The chart above shows both base and goal numbers in their own columns, along with the dateâ€™s performance. Notice that some numbers are grayed out. This is because an individual area of planned-to-actual may be consistent enough on a daily basis to have a hard base number. If there are variables in the quantity of widgets run or the quantity of scrap and rework, however, the recorded percentages provide an accurate comparison of performance. With this information your organization can see trends and make decisions based on actual data.
In the example above, the run performance and scrap rate are an improvement over how the organization has historically performed, but the rework rate is higher. Initial response from management may be to identify why the rework rate increased and what actions need to be taken to prevent a recurrence. Depending upon the product, decisions could also be made in regards to completing less than planned or falling short of the goal. An inventory order may be treated differently than a just-in-time order to meet customer commitments. Though while the planned quantity should be based upon the observations (capacity), the committed quantity should be +/- 80% of that quantity, as world class is measured at 85%.
The longer your organization can consistently track data cleanly and accurately, the better you can analyze trends against time periods. See the example below for a fuller picture of performance:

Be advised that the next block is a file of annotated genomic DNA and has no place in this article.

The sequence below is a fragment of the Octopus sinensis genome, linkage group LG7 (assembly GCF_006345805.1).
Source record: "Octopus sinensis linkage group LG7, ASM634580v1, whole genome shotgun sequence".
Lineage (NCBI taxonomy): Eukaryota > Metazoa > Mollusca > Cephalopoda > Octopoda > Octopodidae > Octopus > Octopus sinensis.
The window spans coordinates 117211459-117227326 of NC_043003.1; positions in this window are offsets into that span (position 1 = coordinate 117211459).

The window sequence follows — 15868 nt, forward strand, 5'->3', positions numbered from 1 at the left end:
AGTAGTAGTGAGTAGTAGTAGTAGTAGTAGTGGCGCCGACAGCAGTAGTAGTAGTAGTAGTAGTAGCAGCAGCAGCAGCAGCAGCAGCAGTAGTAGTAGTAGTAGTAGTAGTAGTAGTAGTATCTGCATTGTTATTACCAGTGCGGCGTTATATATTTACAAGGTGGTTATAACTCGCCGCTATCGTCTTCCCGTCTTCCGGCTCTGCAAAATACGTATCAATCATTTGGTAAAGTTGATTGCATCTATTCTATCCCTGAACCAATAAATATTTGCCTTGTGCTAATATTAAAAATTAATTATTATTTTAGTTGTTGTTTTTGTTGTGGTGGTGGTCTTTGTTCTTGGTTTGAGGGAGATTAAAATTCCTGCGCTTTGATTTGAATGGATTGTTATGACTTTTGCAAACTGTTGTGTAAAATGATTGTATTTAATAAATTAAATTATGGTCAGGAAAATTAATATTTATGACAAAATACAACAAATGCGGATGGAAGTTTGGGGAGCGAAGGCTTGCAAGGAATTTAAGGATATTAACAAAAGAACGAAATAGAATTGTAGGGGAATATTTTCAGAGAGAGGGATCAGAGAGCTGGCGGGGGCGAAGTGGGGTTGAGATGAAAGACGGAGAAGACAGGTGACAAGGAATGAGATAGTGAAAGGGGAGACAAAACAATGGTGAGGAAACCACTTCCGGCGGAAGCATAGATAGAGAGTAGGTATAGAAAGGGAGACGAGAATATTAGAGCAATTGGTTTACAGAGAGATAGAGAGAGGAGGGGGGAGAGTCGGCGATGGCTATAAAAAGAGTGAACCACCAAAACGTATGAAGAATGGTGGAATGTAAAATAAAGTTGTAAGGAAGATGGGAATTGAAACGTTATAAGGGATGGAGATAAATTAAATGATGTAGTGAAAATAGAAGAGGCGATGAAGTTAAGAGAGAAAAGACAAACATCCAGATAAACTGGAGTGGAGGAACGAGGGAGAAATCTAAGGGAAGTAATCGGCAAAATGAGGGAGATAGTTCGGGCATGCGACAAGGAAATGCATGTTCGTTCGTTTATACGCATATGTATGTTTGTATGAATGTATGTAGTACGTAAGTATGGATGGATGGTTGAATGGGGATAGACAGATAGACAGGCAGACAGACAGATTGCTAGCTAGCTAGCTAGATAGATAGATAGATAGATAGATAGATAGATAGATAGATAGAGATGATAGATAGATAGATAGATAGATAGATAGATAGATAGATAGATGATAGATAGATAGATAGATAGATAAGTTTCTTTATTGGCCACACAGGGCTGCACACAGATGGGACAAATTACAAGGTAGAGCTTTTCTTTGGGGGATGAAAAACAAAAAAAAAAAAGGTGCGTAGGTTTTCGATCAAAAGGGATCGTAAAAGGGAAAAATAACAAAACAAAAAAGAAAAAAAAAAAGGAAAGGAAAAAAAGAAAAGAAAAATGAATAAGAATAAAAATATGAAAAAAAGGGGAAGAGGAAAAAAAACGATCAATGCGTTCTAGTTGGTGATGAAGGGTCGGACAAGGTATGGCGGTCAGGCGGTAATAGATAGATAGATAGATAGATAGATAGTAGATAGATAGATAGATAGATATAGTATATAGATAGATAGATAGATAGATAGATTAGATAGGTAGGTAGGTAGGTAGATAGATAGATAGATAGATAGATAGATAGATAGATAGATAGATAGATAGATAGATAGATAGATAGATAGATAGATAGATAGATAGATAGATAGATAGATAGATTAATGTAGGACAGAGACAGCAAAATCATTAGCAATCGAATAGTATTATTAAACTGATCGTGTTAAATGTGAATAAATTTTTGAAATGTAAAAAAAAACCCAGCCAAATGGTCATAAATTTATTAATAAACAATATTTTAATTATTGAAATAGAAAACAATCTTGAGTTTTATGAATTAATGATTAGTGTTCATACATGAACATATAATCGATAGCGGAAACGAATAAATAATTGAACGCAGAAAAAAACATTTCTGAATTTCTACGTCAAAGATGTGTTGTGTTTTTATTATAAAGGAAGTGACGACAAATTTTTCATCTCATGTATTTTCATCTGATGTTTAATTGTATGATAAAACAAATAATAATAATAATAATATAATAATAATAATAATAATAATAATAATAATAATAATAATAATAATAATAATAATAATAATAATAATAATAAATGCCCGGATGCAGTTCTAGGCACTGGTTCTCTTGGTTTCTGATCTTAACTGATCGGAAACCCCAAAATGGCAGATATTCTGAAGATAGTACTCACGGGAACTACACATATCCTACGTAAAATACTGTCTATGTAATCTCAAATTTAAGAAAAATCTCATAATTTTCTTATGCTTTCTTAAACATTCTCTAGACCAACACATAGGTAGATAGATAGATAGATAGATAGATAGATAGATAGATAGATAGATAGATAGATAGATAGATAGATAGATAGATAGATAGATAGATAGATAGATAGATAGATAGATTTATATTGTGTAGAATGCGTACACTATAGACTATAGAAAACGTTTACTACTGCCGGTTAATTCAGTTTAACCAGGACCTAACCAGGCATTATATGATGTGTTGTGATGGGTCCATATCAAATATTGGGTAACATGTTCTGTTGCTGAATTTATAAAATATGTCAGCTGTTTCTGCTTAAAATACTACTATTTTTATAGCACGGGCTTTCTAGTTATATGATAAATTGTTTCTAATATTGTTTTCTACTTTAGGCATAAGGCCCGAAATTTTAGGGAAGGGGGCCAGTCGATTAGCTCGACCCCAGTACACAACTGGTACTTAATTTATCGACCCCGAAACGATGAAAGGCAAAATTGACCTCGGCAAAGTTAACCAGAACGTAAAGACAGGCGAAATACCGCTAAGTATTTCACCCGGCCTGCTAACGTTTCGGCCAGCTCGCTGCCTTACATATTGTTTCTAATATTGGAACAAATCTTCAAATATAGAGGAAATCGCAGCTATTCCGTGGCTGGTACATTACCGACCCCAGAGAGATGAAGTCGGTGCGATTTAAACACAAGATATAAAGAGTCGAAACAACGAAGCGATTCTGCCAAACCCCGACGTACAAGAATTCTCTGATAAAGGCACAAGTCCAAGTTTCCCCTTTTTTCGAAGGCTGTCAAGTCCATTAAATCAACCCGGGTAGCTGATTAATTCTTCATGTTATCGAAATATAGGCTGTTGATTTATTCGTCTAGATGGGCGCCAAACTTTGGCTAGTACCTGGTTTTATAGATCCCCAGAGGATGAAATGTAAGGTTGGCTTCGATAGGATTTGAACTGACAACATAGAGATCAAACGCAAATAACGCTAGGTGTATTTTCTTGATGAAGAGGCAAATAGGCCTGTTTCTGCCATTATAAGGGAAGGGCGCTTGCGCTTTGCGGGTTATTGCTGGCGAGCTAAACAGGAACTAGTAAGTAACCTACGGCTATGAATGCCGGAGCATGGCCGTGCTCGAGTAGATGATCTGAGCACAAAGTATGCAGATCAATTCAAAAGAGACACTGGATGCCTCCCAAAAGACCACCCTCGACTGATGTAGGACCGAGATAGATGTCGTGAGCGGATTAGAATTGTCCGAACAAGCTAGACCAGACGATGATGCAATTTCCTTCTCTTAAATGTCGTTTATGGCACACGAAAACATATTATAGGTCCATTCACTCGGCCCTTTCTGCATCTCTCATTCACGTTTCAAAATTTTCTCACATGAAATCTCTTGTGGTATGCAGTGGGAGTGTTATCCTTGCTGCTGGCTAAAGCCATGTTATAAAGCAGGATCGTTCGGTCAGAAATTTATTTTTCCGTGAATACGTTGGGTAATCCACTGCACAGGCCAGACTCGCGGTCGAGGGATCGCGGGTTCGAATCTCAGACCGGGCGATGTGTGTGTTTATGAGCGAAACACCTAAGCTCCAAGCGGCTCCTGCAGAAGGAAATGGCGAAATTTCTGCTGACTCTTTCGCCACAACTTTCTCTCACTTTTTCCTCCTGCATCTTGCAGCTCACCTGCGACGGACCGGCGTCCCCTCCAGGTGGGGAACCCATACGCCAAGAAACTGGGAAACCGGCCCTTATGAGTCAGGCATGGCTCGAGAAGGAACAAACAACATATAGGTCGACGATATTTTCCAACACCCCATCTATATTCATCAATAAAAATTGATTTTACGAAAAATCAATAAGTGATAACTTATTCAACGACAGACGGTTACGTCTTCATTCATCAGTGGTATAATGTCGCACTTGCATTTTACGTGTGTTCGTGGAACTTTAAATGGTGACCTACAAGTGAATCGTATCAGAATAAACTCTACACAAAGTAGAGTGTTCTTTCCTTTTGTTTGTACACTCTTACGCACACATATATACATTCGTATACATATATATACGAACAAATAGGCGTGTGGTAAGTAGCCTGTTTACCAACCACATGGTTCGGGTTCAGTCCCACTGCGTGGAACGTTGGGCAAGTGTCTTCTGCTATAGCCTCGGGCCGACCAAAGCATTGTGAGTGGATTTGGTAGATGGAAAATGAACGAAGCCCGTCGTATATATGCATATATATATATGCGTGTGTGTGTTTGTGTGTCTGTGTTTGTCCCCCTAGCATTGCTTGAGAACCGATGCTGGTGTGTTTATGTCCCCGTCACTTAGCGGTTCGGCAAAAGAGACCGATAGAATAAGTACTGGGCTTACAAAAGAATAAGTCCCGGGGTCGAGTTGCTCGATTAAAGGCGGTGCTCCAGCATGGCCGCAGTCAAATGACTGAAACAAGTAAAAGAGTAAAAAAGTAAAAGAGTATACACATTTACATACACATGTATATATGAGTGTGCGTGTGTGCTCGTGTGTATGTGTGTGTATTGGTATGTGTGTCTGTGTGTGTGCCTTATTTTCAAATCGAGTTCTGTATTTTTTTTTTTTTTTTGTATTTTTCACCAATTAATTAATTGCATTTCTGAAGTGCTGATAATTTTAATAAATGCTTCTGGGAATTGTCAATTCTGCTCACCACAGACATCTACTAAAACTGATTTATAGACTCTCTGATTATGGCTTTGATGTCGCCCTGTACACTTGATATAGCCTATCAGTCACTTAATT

Here we can see that the productivity has improved from historical performance and is averaging close to the goal. It is important to keep in mind that the â€œDateâ€ may be in days, weeks, or both, depending upon your organizationâ€™s product and lead time. In this example, weâ€™ll assume that the organization had previously identified the reason why it was averaging only 68% completion and implemented a plan to improve, which is working based on the evidence. The scrap rate continues to be above both the base and the goal, and the organization should have actions or data collection in place to understand the root cause of this in order to effectively address the problem. The rework shows a couple of high periods, but overall is close to the goal, which would warrant positive reinforcement for the operator.
This same reporting format can also be used to report all areas and equipment, along with planned-to-actual deliveries and safety, allowing for a simple one to two page report on a daily or weekly basis that covers the organizationâ€™s entire operational structure. As applicable, additional line items and measurables may include planned-to-actual labor hours and costs along with a labor-cost-per-unit factor, machine-cost-per-hour, machine uptime hours, or whatever it is that your unique business needs to track in order to deliver a quality product with a profitable margin. The importance, though, is to understand the trends on each of the key measurables to systematically address issues so that attainable goals can be set and your business can continue to improve.
To learn more about how you can implement best reporting practices in your business, reach out to our team at Cogent Analytics. We will begin our Discovery Process, which is tailored to the unique needs of your business, to create a roadmap to a more successful, sustainable future for your organization.